Psychiatrists say we need more psychiatry. But should we trust them? Or is psychiatry the hidden enemy?

Featuring interviews with over 80 soldiers and experts, this penetrating documentary shatters the facade to reveal the real culprits who are destroying our world’s militaries from within. Here is some of what you will discover in this documentary:

• Officially, one in six American service members is on at least one psychiatric drug.

• The visible effects of combat stress have been chronicled by writers going back to ancient times. But in 1980, psychiatrists labeled it “post-traumatic stress disorder,” or “PTSD,” later claiming—without evidence—that it was a “brain” dysfunction. 37% of recent war veterans are being treated for it. And once diagnosed with PTSD, 80% are given a psychiatric drug.

• Since 2002, the suicide rate in the U.S. military has almost doubled. From 2009 to 2012, more U.S. soldiers died by suicide than from traffic accidents, heart disease, cancer and homicide.

• Every year since 2001, there has been a 15% increase in visits to mental health professionals by military family members.

This story has been censored every step of the way. Watch this documentary to finally find out the truth.

The Army and the other fighting services form rather unique experimental groups since they are complete communities and it is possible to arrange experiments in a way that would be very difficult in civilian life.

Psychiatrists used the Second World War as an opportunity to try some very risky treatments on soldiers who had very little to say in the matter.

From the 50’s through the 70’s psychiatrists in countries like Britain, the United States, and the USSR, continued to use their militaries as proving grounds for an arsenal of new experimental treatments such as LSD.

The drugging of the military is off the charts, especially in the United States. From 2005 to 2011 the U.S. Department of Defense increased its prescriptions of psychiatric drugs by nearly seven times. These powerful mind-altering psychiatric drugs carry warnings of increased suicidal thoughts, anxiety, insomnia, and psychosis, especially with high dosages or when abruptly stopped.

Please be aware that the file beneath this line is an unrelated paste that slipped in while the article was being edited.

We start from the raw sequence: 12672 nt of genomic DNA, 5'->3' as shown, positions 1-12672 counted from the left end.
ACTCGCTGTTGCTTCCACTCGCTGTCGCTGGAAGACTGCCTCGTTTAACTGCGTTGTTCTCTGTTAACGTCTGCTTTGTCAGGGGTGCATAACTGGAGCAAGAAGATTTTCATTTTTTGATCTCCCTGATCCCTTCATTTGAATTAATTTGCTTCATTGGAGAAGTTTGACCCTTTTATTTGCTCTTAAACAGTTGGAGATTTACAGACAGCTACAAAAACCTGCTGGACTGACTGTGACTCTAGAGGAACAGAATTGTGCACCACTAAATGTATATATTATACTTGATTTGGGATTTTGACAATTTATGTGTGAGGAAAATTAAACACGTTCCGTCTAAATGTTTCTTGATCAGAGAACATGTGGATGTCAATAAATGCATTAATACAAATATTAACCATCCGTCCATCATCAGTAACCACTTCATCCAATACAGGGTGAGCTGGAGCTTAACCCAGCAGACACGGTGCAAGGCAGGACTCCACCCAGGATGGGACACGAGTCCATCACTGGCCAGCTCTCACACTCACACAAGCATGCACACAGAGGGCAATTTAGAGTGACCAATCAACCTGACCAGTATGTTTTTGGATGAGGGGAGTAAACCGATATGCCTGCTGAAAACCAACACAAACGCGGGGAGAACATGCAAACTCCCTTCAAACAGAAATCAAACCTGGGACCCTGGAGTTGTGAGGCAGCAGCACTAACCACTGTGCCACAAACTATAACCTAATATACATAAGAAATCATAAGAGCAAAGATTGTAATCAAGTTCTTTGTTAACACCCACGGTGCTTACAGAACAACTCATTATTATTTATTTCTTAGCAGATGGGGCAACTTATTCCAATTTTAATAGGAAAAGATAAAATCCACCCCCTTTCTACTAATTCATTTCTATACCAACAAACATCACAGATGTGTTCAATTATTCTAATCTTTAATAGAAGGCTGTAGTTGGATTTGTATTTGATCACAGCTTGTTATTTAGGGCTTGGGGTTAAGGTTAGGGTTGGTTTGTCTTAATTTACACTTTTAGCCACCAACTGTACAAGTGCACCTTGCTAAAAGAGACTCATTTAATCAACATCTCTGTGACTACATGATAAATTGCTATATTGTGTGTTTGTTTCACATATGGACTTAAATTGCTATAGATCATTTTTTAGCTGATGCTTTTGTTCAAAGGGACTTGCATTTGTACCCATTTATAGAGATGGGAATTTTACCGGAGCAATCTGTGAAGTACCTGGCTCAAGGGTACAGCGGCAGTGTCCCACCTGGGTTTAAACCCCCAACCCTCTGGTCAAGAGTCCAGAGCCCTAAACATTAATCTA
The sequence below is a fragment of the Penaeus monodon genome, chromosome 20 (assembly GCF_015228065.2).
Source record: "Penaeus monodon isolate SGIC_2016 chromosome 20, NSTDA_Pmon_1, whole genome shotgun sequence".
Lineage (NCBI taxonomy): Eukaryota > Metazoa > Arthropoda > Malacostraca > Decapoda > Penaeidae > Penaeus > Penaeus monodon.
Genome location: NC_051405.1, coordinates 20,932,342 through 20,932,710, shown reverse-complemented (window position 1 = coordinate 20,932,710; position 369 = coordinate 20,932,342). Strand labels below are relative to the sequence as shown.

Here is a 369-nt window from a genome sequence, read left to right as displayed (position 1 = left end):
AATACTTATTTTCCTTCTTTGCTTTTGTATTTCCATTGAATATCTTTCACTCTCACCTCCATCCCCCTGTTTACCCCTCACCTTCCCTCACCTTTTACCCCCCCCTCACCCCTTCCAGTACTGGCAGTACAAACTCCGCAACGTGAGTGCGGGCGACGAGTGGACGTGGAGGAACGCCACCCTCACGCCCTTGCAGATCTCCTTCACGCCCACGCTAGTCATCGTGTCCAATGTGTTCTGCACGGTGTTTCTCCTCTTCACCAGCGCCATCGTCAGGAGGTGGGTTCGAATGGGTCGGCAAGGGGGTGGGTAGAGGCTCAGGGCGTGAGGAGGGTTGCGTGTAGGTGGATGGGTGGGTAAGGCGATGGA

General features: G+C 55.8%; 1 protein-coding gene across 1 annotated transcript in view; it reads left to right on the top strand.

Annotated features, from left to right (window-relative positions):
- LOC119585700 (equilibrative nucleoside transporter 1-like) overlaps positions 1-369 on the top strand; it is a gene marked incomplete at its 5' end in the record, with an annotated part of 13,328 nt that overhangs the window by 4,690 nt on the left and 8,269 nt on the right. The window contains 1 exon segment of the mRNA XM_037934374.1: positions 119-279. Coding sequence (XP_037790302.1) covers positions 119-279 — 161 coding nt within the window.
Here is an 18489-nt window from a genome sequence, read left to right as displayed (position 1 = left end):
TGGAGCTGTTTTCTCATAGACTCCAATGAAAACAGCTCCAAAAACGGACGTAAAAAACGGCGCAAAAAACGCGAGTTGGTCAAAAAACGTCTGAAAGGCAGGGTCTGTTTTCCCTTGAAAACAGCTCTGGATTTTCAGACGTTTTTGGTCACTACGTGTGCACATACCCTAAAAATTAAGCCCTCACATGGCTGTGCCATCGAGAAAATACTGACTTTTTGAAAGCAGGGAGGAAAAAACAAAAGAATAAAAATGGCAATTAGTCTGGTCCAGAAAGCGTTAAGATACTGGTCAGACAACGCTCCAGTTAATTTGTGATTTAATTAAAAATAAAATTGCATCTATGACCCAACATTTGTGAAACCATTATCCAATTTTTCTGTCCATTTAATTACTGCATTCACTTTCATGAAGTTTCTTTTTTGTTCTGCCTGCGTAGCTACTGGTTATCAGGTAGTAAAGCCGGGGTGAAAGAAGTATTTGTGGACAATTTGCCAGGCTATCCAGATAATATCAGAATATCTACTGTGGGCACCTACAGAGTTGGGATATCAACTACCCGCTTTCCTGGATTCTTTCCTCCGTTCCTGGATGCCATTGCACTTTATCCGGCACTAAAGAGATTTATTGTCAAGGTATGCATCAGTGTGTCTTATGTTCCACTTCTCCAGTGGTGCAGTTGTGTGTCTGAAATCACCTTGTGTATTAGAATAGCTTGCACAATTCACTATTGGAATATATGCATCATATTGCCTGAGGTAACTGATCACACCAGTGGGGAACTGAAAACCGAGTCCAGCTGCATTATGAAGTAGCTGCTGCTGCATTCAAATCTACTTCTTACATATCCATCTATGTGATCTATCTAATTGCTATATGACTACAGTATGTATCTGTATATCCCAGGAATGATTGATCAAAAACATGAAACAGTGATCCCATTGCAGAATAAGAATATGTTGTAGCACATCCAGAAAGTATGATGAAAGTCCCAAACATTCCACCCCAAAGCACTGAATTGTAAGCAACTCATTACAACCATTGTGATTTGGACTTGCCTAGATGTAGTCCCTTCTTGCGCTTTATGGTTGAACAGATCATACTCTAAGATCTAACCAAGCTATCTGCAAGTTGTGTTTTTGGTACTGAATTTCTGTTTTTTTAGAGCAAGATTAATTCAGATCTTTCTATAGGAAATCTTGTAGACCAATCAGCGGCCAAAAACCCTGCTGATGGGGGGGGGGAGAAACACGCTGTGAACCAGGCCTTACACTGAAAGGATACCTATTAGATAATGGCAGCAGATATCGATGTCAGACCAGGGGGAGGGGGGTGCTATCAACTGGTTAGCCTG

What can we do about it? CCHR St. Louis will distribute this documentary DVD to every Missouri Senator and Representative in Jefferson City in February 2014; we need to raise $2,000 to purchase the DVDs. Please click the DONATE link here to contribute.

Sandy Hook “Investigation” Fails to Deliver Answers

Sandy Hook “Investigation” Fails to Deliver Answers

By Kelly Patricia O’Meara

Connecticut State’s Attorney, Stephen J. Sedensky III, has released the long-awaited report on the shootings at Sandy Hook Elementary School. Unfortunately, the report is woefully inadequate by virtue of Sedensky’s failure to ask the appropriate question—did Adam Lanza have a history of psychiatric drug use?

Although it is abundantly clear from the outset that
Sedensky believes that shooter, Adam Lanza, “had significant mental health
issues…,” the State’s Attorney hides behind constraints of non-existent “privacy law limits” for his stated inability to provide the public with information about Lanza’s psychiatric drug use—a possible motive his homicidal behavior, considering psychiatric drugs are well documented to cause violence, mania, psychosis, aggression and homicidal ideation.

Constitutional attorney Jonathan Emord states, “I believe there is a complicated set of inputs into the creation of this report. Undoubtedly, the Medical Examiner contributed and expressed interest in the report being designed one way, as did law enforcement. All the things that are put into the report have political complications, ramifications for public policy, adoption of laws, the entire gun control debate nation-wide, and they are writing it aware of the potential for political fallout.”

Click here to read the rest of the article.